If you want to take part of your pension fund as a tax-free lump sum (usually up to 25% of the fund), you’re able to do this before starting to take income from the fund. All income is subject to income tax in the same way as earnings.

If you’ve never had a drawdown pension before, then the drawdown product available to you is flexi-access drawdown. If you already have a capped drawdown plan, you may be able to choose either to place further funds into your capped drawdown plan or to take out a flexi-access drawdown plan.

Short term (or fixed term) annuities fall under drawdown rules and are an alternative way of receiving an income rather than withdrawing amounts directly from the drawdown fund. After taking your tax-free cash lump sum, some of the balance is used to secure a temporary annuity not exceeding five years. As a temporary annuity costs less to provide than a similar lifetime annuity, the bulk of your fund will be available for investment.

After the chosen term, the temporary annuity will cease and you then have three options with the remaining drawdown pension fund. You can decide to,

  • secure another short term annuity,
  • take income withdrawals from the Drawdown Pension fund or
  • buy a lifetime annuity.

You may repeat this process over and over again as long as you have funds remaining in drawdown.

Partial Withdrawals (UFPLS)

You can withdraw a single or series of lump sums from your previously un-accessed pension without the need to move the funds into a drawdown plan first. 25% of the lump sum that you withdraw may be taken tax free with the balance taxed at your marginal rate(s) of income tax. Some pensions may not offer the flexibility to withdraw in a series of lump sums and it would then be necessary to transfer to a more flexible arrangement unless you wish to withdraw the entire fund.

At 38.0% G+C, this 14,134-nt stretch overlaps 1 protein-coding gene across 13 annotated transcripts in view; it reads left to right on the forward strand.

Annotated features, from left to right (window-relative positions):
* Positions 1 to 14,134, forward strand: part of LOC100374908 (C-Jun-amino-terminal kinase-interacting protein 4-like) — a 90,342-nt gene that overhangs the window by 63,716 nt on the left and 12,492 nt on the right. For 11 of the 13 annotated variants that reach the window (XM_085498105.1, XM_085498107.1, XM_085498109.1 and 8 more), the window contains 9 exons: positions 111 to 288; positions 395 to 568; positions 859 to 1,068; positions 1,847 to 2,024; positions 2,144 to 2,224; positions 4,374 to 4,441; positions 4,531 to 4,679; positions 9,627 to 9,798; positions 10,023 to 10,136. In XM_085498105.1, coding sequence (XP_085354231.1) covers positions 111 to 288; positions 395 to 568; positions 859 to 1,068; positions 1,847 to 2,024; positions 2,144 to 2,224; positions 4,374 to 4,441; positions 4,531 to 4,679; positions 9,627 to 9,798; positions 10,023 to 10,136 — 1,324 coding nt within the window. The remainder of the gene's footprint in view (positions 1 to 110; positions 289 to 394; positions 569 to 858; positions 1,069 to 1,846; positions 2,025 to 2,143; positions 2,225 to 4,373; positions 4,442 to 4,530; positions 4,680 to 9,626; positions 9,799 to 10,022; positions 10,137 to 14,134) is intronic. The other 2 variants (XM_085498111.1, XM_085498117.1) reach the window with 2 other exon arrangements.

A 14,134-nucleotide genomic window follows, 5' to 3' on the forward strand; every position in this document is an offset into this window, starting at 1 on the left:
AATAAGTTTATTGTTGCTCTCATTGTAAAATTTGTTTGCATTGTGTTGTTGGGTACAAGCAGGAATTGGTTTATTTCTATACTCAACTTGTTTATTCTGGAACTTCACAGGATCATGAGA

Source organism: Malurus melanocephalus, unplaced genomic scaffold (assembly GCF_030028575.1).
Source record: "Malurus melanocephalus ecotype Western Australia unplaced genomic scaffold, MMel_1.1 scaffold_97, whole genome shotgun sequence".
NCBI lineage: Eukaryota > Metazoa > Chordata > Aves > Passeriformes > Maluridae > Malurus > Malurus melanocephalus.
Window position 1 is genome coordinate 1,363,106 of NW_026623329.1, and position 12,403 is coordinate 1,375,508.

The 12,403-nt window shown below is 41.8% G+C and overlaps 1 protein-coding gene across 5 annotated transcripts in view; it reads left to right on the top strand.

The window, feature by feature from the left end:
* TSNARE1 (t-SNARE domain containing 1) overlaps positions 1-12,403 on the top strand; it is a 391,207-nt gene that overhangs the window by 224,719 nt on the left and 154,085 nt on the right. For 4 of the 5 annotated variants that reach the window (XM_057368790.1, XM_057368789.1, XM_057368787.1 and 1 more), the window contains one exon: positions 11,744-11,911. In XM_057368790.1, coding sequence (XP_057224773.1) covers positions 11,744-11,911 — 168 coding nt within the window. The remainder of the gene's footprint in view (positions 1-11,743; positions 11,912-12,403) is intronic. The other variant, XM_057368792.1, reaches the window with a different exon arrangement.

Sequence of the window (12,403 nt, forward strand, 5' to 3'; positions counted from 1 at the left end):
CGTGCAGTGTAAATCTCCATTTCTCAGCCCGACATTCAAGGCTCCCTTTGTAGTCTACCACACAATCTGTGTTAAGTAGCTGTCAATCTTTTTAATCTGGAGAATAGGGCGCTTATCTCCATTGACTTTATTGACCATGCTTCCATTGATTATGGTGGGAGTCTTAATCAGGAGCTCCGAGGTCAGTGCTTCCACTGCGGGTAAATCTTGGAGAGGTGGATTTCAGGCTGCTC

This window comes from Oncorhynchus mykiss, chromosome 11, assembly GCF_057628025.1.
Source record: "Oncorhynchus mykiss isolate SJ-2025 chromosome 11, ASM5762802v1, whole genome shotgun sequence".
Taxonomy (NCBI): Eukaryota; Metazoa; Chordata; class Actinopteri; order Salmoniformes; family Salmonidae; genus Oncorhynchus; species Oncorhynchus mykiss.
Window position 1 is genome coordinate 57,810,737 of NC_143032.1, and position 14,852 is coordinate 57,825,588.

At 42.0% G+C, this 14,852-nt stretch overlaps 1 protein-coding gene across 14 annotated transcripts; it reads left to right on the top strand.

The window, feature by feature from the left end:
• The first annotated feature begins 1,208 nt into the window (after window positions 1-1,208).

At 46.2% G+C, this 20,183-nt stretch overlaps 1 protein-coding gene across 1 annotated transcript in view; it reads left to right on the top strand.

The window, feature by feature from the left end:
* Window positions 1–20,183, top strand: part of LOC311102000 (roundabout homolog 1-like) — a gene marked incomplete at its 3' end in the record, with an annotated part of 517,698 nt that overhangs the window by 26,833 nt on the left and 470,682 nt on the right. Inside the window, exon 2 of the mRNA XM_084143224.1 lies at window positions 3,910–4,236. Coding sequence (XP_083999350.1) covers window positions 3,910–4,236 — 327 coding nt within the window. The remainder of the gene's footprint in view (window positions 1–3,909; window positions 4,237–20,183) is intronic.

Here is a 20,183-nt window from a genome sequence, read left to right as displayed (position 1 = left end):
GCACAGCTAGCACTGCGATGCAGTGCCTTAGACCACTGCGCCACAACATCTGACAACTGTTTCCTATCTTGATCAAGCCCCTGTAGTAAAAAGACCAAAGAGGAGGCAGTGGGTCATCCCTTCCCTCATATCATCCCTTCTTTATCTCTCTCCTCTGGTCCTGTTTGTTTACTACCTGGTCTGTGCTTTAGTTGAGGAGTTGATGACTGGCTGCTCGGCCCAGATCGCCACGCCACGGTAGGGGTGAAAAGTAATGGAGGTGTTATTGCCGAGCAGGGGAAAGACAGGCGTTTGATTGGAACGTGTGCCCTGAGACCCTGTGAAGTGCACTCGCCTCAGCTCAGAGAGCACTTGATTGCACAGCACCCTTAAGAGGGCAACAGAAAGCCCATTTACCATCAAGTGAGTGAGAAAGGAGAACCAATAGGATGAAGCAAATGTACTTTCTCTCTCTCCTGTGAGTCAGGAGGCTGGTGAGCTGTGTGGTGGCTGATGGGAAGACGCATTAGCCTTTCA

In order to take advantage of UFPLS there are a number of conditions that will need to be met and your Cheetham Jackson adviser will be able to walk you through these to see if this is an available and appropriate option for you.


This is a product that you can purchase with some or all of your remaining pension funds after taking your 25% tax-free cash.

A lifetime annuity is the most basic type of annuity and pays a guaranteed income for your life from the funds you have built up in your pension. Your annuity provider will pay you a regular income taxed in the same way as earnings. The amount of income payable is dependent on your age and health, the size of your pension fund, economic factors, the type of annuity and the options you select.

The options available include payment to loved ones in the event of your death, frequency of income, level / escalating / decreasing income, and enhanced / impaired life to name a few.

Annuities have declined in popularity over the years and rates have fallen. Part of the reason for the decline in popularity is that once you have purchased it you cannot cash it in or make changes to your selected options. However, despite this inflexibility, the guaranteed income they produce could be invaluable as part of your wider retirement plans, especially as you get older and potentially your capacity for loss or attitude to risk decreases.